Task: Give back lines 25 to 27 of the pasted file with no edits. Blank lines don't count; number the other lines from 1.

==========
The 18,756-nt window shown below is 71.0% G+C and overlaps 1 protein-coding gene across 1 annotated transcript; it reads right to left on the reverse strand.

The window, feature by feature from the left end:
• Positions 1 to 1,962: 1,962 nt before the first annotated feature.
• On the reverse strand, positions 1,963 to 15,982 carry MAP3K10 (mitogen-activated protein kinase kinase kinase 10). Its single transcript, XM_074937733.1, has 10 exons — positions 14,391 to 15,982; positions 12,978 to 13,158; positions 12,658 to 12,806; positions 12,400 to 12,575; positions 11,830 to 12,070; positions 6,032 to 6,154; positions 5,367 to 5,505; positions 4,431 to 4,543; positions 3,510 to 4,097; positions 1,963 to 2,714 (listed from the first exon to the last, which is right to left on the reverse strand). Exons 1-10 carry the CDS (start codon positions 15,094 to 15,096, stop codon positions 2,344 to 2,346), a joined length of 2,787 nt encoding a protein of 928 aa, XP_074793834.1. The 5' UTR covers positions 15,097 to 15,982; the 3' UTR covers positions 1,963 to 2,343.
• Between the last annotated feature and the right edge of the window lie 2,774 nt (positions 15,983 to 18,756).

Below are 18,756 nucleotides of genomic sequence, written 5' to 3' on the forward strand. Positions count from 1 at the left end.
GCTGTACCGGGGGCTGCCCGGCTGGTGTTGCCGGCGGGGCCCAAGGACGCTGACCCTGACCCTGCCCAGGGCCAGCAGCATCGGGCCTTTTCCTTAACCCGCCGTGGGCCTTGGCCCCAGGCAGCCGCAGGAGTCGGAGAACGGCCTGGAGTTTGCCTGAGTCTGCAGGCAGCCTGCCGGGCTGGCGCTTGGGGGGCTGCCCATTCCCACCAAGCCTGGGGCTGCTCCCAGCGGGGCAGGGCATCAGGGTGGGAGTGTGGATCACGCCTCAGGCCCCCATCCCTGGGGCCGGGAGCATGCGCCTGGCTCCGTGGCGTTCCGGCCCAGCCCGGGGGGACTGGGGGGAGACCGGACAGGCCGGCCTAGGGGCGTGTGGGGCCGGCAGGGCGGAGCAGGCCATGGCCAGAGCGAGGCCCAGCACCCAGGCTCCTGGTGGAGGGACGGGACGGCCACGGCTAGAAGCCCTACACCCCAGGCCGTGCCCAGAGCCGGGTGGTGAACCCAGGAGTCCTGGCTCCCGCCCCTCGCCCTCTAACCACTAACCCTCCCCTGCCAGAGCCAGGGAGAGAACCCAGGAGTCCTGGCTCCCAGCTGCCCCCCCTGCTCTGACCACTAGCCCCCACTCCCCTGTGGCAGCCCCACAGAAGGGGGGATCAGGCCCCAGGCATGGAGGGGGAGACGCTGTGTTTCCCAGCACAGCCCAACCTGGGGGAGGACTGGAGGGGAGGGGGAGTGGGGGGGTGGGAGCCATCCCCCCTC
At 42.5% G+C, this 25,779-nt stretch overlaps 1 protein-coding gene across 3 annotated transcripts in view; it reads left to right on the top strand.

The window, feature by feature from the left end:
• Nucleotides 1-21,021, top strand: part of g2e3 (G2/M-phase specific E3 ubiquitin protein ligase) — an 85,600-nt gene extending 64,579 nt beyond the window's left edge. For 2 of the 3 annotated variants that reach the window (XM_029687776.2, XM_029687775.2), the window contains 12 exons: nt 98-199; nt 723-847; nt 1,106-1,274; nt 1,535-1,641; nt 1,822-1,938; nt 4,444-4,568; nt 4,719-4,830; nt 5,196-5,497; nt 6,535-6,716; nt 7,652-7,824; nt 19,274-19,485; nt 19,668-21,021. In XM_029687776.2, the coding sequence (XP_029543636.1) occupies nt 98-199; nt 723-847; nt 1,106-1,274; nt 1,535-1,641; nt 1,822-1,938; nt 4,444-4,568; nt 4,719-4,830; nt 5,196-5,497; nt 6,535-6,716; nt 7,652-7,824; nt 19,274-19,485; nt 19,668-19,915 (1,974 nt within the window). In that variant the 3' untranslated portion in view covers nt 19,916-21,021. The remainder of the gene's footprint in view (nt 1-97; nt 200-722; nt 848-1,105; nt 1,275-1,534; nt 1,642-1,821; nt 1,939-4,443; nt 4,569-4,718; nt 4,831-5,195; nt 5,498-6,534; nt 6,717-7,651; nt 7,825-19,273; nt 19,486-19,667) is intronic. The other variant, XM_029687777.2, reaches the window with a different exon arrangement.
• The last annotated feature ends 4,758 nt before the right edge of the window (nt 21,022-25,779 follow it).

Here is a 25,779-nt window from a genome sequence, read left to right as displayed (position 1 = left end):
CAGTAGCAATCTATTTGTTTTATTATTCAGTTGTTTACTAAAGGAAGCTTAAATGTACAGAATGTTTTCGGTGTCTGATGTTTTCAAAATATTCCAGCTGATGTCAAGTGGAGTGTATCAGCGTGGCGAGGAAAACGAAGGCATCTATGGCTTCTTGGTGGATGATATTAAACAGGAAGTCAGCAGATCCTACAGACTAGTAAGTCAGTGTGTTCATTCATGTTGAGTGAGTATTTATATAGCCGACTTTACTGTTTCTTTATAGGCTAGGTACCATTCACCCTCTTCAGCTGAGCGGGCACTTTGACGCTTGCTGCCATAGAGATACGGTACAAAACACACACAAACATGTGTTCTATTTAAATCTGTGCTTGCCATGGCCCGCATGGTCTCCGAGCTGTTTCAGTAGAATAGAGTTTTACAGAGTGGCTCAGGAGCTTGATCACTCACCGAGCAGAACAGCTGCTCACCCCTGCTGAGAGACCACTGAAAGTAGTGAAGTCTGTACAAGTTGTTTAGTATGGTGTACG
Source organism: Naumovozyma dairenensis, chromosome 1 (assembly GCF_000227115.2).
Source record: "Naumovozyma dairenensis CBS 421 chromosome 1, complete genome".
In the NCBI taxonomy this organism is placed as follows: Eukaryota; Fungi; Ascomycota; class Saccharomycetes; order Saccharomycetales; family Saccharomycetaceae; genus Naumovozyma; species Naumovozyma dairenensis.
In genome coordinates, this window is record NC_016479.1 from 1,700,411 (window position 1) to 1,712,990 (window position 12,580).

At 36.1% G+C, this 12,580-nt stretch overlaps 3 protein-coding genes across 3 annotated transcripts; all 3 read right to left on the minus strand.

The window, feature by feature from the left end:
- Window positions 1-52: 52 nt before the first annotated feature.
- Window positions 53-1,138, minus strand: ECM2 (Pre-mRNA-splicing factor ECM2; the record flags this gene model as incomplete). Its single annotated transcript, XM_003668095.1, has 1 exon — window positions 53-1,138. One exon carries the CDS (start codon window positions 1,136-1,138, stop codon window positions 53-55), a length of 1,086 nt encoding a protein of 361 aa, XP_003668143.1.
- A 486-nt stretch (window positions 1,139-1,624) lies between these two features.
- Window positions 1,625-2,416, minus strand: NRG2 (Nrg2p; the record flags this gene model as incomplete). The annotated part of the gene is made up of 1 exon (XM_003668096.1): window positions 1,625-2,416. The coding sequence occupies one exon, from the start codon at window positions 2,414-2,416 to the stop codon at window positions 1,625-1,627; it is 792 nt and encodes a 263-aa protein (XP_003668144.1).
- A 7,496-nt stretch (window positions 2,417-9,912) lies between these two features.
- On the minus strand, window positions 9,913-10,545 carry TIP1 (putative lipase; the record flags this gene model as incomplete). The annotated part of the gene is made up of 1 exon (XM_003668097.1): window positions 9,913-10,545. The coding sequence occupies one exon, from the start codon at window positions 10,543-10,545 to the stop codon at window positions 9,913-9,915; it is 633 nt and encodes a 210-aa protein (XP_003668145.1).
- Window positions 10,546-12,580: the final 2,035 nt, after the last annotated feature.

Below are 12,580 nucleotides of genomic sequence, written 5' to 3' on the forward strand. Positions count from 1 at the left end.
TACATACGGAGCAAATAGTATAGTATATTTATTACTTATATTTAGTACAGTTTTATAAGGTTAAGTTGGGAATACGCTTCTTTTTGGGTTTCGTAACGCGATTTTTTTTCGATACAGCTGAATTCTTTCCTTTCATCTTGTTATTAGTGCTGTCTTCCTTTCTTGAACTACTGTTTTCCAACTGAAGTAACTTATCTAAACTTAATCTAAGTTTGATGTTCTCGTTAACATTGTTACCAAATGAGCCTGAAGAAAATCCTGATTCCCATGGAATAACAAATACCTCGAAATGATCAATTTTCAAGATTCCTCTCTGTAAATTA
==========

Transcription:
- On the minus strand, window positions 9,913-10,545 carry TIP1 (putative lipase; the record flags this gene model as incomplete). The annotated part of the gene is made up of 1 exon (XM_003668097.1): window positions 9,913-10,545. The coding sequence occupies one exon, from the start codon at window positions 10,543-10,545 to the stop codon at window positions 9,913-9,915; it is 633 nt and encodes a 210-aa protein (XP_003668145.1).
- Window positions 10,546-12,580: the final 2,035 nt, after the last annotated feature.

Below are 12,580 nucleotides of genomic sequence, written 5' to 3' on the forward strand. Positions count from 1 at the left end.